And to the point about the characters, this was one where people were really messy and flawed and were just going through a lot, but I found myself really caring about them. You know, I thought it was really interesting how the women, a lot of them, were just trying to figure out who they were and kind of finding their voice in this place that just didn't want them to have that.

It is a sad book, but I thought there were enough moments of connection and grace and empathy that kept it from going over the line into overly bleak and dark. So that's another place where I think, for me, there needs to be that balance. I can read some pretty heavy stuff, but there needs to be that sense of hope within it.

[00:21:28]

ANNE: That's a beautiful description. Rebecca, what did you choose to complete your favorites list?

REBECCA: Okay, so this is Notes from a Young Black Chef by Kwame Onwuachi. He is probably best known for having been a Top Chef contestant a few years ago. And he's become fairly influential in the food industry. He is often a guest judge on Top Chef. And this is his memoir.

Memoir is... if I had to pick a favorite genre, this is probably it. I love memoirs of all kinds. And I love food and restaurant memoirs. This takes you from his early childhood through his time in culinary school on Top Chef, and goes through the failure of his first restaurant, and just shows, you know, his struggles and his triumphs, and also how he figures out who he is, how to tell his story through food. Foods always had a really important place in his family, and he really figures out kind of what that means for him.

There's an interesting point in the book where he's going through a really hard time. There's a scene where he just has this compulsion to go to the grocery store and to make a chicken curry and to feed it to people. And he really describes that moment as like coming back to himself.

It also gets into the later chapters that are more about his culinary career. It explores some of the dynamics of power and hierarchy and racism in the fine dining industry. And it has sort of that mixed blessing of a food memoir, which is that the food descriptions are fantastic, and also will make you hungry. [ANNE LAUGHS]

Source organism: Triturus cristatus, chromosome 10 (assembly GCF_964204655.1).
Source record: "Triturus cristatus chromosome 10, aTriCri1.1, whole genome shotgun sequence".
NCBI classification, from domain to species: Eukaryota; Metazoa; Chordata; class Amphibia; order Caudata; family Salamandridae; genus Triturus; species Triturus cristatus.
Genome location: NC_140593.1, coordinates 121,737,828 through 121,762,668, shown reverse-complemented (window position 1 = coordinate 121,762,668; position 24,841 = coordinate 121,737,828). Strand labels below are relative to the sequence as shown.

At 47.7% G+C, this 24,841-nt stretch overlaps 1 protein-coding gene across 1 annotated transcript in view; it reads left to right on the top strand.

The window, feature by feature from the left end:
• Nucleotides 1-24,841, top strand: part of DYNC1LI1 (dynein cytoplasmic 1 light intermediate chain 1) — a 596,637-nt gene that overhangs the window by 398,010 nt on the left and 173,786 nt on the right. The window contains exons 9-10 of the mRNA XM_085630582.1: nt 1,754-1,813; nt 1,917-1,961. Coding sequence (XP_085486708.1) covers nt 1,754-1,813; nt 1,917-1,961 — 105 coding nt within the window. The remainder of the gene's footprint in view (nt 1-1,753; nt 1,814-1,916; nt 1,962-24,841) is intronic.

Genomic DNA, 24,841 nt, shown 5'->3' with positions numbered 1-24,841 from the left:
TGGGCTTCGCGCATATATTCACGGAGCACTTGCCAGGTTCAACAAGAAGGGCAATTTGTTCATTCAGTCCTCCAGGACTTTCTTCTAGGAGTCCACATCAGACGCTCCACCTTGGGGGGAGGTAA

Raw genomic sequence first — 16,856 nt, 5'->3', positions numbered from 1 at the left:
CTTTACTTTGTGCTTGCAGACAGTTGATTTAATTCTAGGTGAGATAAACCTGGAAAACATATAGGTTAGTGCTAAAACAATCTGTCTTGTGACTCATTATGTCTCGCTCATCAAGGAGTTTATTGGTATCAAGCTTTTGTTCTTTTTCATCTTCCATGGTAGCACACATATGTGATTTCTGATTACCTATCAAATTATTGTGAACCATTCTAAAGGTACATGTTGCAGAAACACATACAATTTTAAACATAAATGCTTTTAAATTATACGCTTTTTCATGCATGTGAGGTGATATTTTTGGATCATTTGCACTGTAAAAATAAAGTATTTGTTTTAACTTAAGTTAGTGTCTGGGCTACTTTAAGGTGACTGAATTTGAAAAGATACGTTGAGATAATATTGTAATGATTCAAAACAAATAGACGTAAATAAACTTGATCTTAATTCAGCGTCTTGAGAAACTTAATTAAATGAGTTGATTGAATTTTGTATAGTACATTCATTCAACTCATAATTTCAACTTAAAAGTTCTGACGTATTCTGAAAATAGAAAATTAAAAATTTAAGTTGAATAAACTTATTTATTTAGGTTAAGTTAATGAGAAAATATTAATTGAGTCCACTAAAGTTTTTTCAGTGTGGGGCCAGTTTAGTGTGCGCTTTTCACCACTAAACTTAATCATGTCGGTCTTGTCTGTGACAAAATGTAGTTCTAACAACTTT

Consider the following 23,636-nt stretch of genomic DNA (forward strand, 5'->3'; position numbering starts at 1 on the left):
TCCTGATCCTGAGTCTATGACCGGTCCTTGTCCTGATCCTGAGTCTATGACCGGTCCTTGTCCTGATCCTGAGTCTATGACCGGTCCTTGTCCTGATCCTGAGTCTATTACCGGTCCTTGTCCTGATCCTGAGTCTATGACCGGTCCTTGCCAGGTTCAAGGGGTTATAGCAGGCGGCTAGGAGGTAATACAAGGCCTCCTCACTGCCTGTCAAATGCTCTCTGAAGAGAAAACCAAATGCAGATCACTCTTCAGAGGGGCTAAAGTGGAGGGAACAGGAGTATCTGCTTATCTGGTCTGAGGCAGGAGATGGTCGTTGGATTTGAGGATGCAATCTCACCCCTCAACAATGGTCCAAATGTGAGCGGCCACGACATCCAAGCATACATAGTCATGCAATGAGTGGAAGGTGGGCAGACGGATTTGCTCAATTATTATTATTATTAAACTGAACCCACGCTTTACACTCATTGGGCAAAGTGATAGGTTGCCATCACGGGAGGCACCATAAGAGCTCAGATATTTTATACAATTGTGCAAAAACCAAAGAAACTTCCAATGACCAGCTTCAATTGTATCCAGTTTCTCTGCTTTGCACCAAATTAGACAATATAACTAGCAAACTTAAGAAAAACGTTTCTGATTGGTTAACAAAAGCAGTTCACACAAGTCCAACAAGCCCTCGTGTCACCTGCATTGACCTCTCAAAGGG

[00:23:00]

ANNE: You sounded really excited to talk about that one.

REBECCA: I actually reread all three of these just to prepare, which was hard for me because it felt like a TBR but was instructive because it did remind me that rereading is great. And it just got me excited about the books again.

ANNE: Okay, tell me about it being hard for you because it felt like a TBR.

REBECCA: It felt like, okay, I have this like checklist of books instead of, you know, I think I got through two of them. I was like, "But I just really want to pick whatever I want right now." Even though I liked the third book I read, you know, it was not... Like I was choosing books that I was making myself read for a school assignment. I think I like having that sense of freedom.

ANNE: Now, Rebecca, tell me a book that wasn't right for you.

REBECCA: Okay, so the book I chose was, Who Is Maud Dixon? by Alexandra Andrews. I read this recently on vacation because I bought it in an airport. I completely get what people like about it. It was definitely page-turnery. I wanted to know what happens next, and I read the whole thing. But it was a book where I thought that the main character was just too unlikable, and there was nobody else that was likable. Like it wasn't balanced out by anything.

So I kind of got to the end and it was like, "This was fine, but I really prefer to care about people a little bit more or to have some kind of a redemption arc." There has to be something that draws me into the character as a person.

ANNE: So stories of people behaving badly and then getting their richly deserved comeuppance still not for you?

REBECCA: Probably not. Also, I didn't feel like the main character got any comeuppance? I don't know.

ANNE: Okay, grace, and redemption all the way.

REBECCA: A little bit. Again, people do not have to be perfect.